Worklife Balance

19th May 2006 at 01:00
'You need to socialise. You need to switch off. Teachers are bad at that because they always want the children to achieve'

Worklife balance is no longer the stuff of staffroom whingeing. The introduction of planning, preparation and assessment (PPA) time means it's out in the political arena. There's a growing recognition, too, in society that work-life balance is essential to an effective workforce.

The demands of teaching today mean the job can fill every waking hour and still not be done, especially in your first year. In the second of four worklife forums, we focus on new teachers Chris Henry (pictured left) and Peter Wilson (far left). Both have a strong sense of vocation, but both are determined not to let the job take over their lives. They recognise the need to leave space for sport and socialising. As Peter Wilson says: "I don't want to look back 10 or 15 years down the line and wonder what I've done apart from work."

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A regular game of football or a session on the tennis courts is what Chris Henry and Peter Wilson are looking forward to now they've become neighbours. They reckon they need to let off steam, quite literally, if they're to survive their current work regime.

Both are NQTs at Norbreck school, Blackpool, a 600-pupil primary which is commanding every reserve of their resilience and resourcefulness for at least 12 hours of every working day. For two young men who regard teaching as a vocation, the demands of the job have nevertheless proved overwhelming.

It's not that Norbreck primary is particularly challenging. The actual stuff of teaching, of being with the pupils in the classroom, is the one thing that lifts the two men's spirits. It's the sheer scale of the planning, assessment and accountability that saps them of their energy and leaves them ragged come Friday.

Research at the London School of Economics has shown that between 40 and 50 per cent of trainee teachers leave the profession within three years, largely due to workload and pupil behaviour. But Chris Henry, 25, and Peter Wilson, 30, believe they are in for the long haul.

Chris Henry has wanted to be a teacher since he left primary school. He grew up in poverty on a council estate in Chorley and it was school and his inspirational primary teachers which made him see there was a world beyond seasonal working or unemployment. He joined all the school clubs, loved being a learner and vowed as a teenager that he would help children in similar circumstances.

Peter Wilson, the son of a teacher, had always been involved in youth work and sports coaching and, although he began his working life as a dental technician, the pull of the classroom proved too strong. The turning point came when he visited Cameroon, where his father was helping to set up a school with VSO. He came back hooked on teaching, and he still feels that way: "No two days are the same, and when the children do something well you just think, 'Yes! I can do it'. That gives you a good feeling." Chris Henry agrees. "When you see kids picking up on a concept and getting it right, it really is something to be proud of."

But both men are daunted by the workload. Peter Wilson teaches Year 2; Chris Henry Year 4. Both are in school by 8am, preparing their classrooms for the day ahead, making sure resources are in place, liaising with other staff. Coffee and sandwiches are taken on the hoof during break and lunch as both use the time for assessment and preparation. And when the children have left for the day, they're still in class creating resources and planning for the days to come. Any marking is taken home.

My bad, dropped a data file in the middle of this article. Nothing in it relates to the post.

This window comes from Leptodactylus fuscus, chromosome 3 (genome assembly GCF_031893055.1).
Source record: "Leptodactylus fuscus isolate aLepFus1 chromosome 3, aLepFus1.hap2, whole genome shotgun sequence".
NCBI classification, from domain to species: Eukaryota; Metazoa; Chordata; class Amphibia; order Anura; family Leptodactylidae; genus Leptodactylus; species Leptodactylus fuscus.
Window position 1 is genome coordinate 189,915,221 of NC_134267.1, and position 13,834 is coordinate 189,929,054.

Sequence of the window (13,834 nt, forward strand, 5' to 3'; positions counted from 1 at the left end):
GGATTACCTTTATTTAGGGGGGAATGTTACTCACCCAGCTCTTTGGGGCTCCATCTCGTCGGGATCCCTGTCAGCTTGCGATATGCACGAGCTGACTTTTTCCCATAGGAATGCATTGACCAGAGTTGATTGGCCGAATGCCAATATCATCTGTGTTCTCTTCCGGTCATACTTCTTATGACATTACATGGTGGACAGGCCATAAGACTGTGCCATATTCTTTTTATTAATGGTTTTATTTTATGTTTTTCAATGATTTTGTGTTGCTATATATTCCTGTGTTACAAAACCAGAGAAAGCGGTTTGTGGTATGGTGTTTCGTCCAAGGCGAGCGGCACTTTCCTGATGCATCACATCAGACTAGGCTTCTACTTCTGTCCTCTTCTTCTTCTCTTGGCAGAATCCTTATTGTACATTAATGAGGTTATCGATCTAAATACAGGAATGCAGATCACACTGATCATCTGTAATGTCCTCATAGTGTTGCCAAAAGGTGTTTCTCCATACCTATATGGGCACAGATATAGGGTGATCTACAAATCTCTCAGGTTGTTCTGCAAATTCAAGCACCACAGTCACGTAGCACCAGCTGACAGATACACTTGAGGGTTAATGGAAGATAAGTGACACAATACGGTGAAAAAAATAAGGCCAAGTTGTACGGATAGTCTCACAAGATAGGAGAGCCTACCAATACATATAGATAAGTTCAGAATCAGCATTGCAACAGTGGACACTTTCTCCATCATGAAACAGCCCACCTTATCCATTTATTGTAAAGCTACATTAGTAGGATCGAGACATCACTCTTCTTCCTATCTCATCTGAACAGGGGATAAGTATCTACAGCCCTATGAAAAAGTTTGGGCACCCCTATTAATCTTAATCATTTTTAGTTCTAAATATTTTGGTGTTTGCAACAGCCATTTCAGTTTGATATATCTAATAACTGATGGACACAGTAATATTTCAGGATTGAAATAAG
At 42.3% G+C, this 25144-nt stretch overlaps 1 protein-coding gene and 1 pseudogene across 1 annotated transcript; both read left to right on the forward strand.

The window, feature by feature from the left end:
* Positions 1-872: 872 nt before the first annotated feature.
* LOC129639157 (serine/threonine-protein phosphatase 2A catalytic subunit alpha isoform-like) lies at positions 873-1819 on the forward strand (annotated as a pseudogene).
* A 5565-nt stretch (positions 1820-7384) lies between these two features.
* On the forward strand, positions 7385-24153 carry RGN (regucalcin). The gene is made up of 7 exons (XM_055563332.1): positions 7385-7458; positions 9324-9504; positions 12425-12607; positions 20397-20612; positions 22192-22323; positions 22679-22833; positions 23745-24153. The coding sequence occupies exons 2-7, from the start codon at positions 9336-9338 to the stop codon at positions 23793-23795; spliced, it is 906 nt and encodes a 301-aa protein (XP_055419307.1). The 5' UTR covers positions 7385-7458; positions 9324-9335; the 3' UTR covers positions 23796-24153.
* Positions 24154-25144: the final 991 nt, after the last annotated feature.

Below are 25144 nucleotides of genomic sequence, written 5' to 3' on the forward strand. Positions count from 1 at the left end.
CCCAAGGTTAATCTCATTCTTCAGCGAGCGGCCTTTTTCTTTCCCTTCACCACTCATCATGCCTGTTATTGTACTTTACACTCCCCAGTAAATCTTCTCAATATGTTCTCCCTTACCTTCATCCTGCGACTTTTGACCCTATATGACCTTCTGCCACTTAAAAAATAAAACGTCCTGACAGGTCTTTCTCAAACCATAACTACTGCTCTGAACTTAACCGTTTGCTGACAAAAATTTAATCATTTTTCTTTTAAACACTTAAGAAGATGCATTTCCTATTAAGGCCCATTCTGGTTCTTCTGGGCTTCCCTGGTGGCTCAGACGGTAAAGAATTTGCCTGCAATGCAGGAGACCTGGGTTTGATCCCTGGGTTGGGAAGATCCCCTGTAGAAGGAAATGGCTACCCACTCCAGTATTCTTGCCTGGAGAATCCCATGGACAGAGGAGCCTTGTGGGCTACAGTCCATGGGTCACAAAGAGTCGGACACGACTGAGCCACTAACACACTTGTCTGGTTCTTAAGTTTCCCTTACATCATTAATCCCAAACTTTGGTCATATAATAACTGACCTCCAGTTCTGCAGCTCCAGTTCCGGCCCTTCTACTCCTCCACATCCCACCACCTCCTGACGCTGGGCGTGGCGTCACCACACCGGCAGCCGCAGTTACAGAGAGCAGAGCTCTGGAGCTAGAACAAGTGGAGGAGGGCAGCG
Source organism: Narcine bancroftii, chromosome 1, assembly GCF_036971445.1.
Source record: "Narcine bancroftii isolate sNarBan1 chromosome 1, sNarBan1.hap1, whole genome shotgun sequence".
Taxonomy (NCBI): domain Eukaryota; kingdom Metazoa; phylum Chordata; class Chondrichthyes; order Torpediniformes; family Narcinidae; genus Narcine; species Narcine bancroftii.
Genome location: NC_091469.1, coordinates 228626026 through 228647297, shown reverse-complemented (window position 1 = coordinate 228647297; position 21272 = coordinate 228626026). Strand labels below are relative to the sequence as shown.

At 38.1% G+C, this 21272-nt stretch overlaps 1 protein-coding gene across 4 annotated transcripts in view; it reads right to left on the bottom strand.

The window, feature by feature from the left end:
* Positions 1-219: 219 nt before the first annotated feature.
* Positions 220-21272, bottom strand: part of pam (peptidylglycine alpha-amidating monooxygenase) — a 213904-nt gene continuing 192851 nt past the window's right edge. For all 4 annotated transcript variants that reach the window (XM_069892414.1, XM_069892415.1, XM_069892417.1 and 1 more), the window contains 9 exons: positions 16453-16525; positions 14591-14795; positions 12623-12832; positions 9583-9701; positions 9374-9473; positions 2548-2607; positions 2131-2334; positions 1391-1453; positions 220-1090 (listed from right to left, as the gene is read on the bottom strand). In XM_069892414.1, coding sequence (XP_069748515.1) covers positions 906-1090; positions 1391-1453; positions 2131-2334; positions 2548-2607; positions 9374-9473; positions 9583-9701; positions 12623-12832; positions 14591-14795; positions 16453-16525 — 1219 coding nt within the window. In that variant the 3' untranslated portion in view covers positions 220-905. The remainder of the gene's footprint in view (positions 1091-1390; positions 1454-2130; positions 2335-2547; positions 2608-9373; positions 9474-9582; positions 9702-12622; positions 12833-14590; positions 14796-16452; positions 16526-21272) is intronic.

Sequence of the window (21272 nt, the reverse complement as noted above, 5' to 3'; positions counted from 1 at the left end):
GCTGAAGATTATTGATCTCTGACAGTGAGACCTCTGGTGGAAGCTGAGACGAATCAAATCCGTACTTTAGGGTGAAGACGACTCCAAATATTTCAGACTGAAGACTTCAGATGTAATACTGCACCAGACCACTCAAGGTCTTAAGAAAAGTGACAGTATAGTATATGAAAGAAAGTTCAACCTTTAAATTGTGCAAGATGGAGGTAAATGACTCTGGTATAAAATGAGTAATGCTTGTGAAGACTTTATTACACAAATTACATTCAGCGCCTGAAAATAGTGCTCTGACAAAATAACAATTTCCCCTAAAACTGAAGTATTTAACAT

Chris Henry has a challenging class, something made clear to him when he took on the job. He finds it stressful trying to cover all the elements of the curriculum he feels are essential in the limited time available - from guided reading to non-core subjects such as music, which he regards as an essential entitlement - especially when behaviour is an issue. Twelve of his 30 pupils have significant behavioural and emotional problems, and although initially he was a disciplinarian, he found he was going home feeling extremely tense.

"After those first weeks I made a concerted effort to concentrate on the positives. I prefer to reward rather than punish, but behaviour is an ongoing issue. By 3.15 I am drained, and if I could just go home, I would.

But there's the classroom to sort out because the more preparation done at that point the less there is to do the next day. Mondays are very tough because there's a staff meeting until 4.30 and then everything to do after that."

He tends to leave school after 5pm. And until this term he was still living with his mum in Chorley, an hour's drive away. Then it was a case of having tea, spending half an hour in front of the telly or a computer game and then back to schoolwork, marking until 9.30pm. "With 30 sets of work to get through it takes time and I want to put constructive comments in the children's books. People tell me I don't need to do all that, but as far as I'm concerned that's part of the job."

He's now moved to a two-bedroomed flat - one bedroom is for all his paperwork - that is closer to school and closer to Peter Wilson. Proximity to each other could be a lifeline for Peter Wilson, who's hoping they'll be able to build in more breaks for sport out of working hours. Despite his 12-hour days, Chris Henry has jealously guarded Tuesday nights, when he plays football for his pub team. He feels guilty about it, especially when older colleagues tell him they spent the night creating worksheets, but he has kept the footie going. "It's the only time I forget about my worries and switch off," he says. And he likes enjoying a pint afterwards with friends who are not teachers. "I've met teachers who cannot switch off. All they talk about is the kids. I don't want to talk shop like that."